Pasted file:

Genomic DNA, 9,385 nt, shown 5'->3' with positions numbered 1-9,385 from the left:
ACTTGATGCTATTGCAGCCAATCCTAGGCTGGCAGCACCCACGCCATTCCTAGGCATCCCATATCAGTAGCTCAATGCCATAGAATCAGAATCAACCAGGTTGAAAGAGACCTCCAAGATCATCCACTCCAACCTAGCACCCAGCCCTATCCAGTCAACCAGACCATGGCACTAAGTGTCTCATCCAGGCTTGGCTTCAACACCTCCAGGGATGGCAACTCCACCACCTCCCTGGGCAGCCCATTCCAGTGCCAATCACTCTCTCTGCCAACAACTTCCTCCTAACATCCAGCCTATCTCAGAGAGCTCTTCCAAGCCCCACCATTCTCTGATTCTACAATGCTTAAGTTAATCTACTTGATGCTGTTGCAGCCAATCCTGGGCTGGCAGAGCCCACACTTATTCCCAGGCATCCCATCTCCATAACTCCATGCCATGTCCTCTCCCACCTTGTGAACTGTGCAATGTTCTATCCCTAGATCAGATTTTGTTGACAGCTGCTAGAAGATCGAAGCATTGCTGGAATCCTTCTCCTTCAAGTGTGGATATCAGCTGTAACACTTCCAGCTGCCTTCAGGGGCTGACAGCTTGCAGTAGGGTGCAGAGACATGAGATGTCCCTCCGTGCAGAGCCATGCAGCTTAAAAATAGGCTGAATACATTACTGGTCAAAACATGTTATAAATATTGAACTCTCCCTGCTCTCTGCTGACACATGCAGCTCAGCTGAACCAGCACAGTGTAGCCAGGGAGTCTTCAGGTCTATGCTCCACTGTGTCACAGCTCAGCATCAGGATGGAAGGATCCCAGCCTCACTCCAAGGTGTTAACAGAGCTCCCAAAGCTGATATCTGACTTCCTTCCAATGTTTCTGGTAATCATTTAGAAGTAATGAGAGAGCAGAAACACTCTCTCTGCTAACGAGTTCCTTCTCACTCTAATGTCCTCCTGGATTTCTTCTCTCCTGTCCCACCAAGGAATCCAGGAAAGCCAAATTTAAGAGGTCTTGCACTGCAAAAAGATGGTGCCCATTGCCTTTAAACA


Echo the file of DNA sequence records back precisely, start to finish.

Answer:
Genomic DNA, 9,385 nt, shown 5'->3' with positions numbered 1-9,385 from the left:
ACTTGATGCTATTGCAGCCAATCCTAGGCTGGCAGCACCCACGCCATTCCTAGGCATCCCATATCAGTAGCTCAATGCCATAGAATCAGAATCAACCAGGTTGAAAGAGACCTCCAAGATCATCCACTCCAACCTAGCACCCAGCCCTATCCAGTCAACCAGACCATGGCACTAAGTGTCTCATCCAGGCTTGGCTTCAACACCTCCAGGGATGGCAACTCCACCACCTCCCTGGGCAGCCCATTCCAGTGCCAATCACTCTCTCTGCCAACAACTTCCTCCTAACATCCAGCCTATCTCAGAGAGCTCTTCCAAGCCCCACCATTCTCTGATTCTACAATGCTTAAGTTAATCTACTTGATGCTGTTGCAGCCAATCCTGGGCTGGCAGAGCCCACACTTATTCCCAGGCATCCCATCTCCATAACTCCATGCCATGTCCTCTCCCACCTTGTGAACTGTGCAATGTTCTATCCCTAGATCAGATTTTGTTGACAGCTGCTAGAAGATCGAAGCATTGCTGGAATCCTTCTCCTTCAAGTGTGGATATCAGCTGTAACACTTCCAGCTGCCTTCAGGGGCTGACAGCTTGCAGTAGGGTGCAGAGACATGAGATGTCCCTCCGTGCAGAGCCATGCAGCTTAAAAATAGGCTGAATACATTACTGGTCAAAACATGTTATAAATATTGAACTCTCCCTGCTCTCTGCTGACACATGCAGCTCAGCTGAACCAGCACAGTGTAGCCAGGGAGTCTTCAGGTCTATGCTCCACTGTGTCACAGCTCAGCATCAGGATGGAAGGATCCCAGCCTCACTCCAAGGTGTTAACAGAGCTCCCAAAGCTGATATCTGACTTCCTTCCAATGTTTCTGGTAATCATTTAGAAGTAATGAGAGAGCAGAAACACTCTCTCTGCTAACGAGTTCCTTCTCACTCTAATGTCCTCCTGGATTTCTTCTCTCCTGTCCCACCAAGGAATCCAGGAAAGCCAAATTTAAGAGGTCTTGCACTGCAAAAAGATGGTGCCCATTGCCTTTAAACA